Form Informs Content

Form informs content. I always assumed this means that the form in which something is written intones the type of writing; poetry has a specific form, essays conform to a different style, and so forth. That all made sense. But apparently I missed the most important point in all of this; form supersedes content. If a perceived correct form is not practiced, then content becomes irrelevant. And here, form, takes on its most basic meaning. It is not overall structure, or literary awareness, but reduced to the usage of proper punctuation. One mislaid comma, or worse, dash or semi colon, completely derails an argument. It becomes so distracting it no longer matters what is being said as the focus is shifted from the writing to the mechanics of writing. Or, the choices engaged when creating these mechanics.

There is a school of thought that has somehow decided which punctuation marks are appropriate, while the rest are “unnecessary” or “pretentious.” I completely understand the criticism if these punctuation marks are being misused. In which case, please let me know. But to eliminate them from writing altogether simply because they are somehow deemed inferior sounds absolutely ridiculous. In fact, after all the rules have been taken into account, I am left with the comma and the period, with an occasional colon or perhaps question mark. The latter two are generally useless most of the time, and the former are great, but if used too often can produce either short, truncated, choppy sentences, or complete run-ons that never seem to end.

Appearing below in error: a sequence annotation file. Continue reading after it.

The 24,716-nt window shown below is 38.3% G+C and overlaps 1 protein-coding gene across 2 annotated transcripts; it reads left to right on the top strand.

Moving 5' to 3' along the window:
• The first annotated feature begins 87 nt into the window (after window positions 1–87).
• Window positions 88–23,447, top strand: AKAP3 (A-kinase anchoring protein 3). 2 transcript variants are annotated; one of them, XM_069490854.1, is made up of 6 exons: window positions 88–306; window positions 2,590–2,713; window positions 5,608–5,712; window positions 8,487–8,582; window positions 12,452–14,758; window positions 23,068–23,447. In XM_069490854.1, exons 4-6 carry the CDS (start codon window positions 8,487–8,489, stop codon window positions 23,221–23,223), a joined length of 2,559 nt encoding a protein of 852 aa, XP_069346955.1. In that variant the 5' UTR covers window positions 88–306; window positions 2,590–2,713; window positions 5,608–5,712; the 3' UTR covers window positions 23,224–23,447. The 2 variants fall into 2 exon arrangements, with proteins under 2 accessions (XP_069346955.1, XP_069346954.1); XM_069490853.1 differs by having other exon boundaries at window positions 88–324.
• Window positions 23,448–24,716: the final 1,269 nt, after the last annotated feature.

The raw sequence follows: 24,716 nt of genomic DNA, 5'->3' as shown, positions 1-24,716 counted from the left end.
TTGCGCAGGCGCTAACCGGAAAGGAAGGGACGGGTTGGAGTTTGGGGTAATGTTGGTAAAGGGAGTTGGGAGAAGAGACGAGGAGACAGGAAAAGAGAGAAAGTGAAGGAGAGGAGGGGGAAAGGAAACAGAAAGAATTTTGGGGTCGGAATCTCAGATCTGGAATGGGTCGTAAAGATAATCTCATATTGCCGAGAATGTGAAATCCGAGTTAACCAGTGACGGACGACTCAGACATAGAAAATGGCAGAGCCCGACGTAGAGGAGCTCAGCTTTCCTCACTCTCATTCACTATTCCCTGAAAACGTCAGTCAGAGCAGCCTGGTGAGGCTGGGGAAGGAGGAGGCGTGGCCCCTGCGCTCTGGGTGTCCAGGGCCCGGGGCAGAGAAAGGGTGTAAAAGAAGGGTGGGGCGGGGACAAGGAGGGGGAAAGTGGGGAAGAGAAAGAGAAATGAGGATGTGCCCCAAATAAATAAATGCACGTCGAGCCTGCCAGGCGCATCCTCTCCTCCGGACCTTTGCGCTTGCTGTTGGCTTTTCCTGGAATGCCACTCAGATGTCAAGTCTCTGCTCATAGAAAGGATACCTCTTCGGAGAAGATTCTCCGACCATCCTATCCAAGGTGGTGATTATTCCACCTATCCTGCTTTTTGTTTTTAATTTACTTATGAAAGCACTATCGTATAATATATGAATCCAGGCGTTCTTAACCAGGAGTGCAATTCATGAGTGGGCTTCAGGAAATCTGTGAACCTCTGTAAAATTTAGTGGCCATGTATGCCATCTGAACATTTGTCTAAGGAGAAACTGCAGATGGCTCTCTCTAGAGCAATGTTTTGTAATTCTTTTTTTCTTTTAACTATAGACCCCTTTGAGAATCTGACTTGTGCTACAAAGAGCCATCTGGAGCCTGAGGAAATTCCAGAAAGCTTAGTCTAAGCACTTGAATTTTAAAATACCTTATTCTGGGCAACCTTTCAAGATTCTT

Why can’t I just have every valid form of punctuation at my disposal and then moderated for propriety? If I go overboard, or misuse something, let me know. If I continuously do it, grade me down. And while you are doing it, feel free to comment on the content parallel to the form.

While everyone is in a tizzy counting my commas, I would actually like to know if my argument works, and whether I read the text correctly.

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3 comments

  1. That sort of nitpicky stuff is fine for undergrad, but I can name off the top of my head dozens of English professors and professional writers who rely heavily upon editors because they can’t spell or punctuate properly. There should be an emphasis on professionalization in a Master’s degree program, and part of that is learning, practically, that there are bigger concerns to have than commas.

    Anyway, to end on a positive note with two of my favorite quotes:

    “Form is never more than an extension of content.” –Robert Creeley to Charles Olson

    “Form follows function.” –Frank Lloyd Wright

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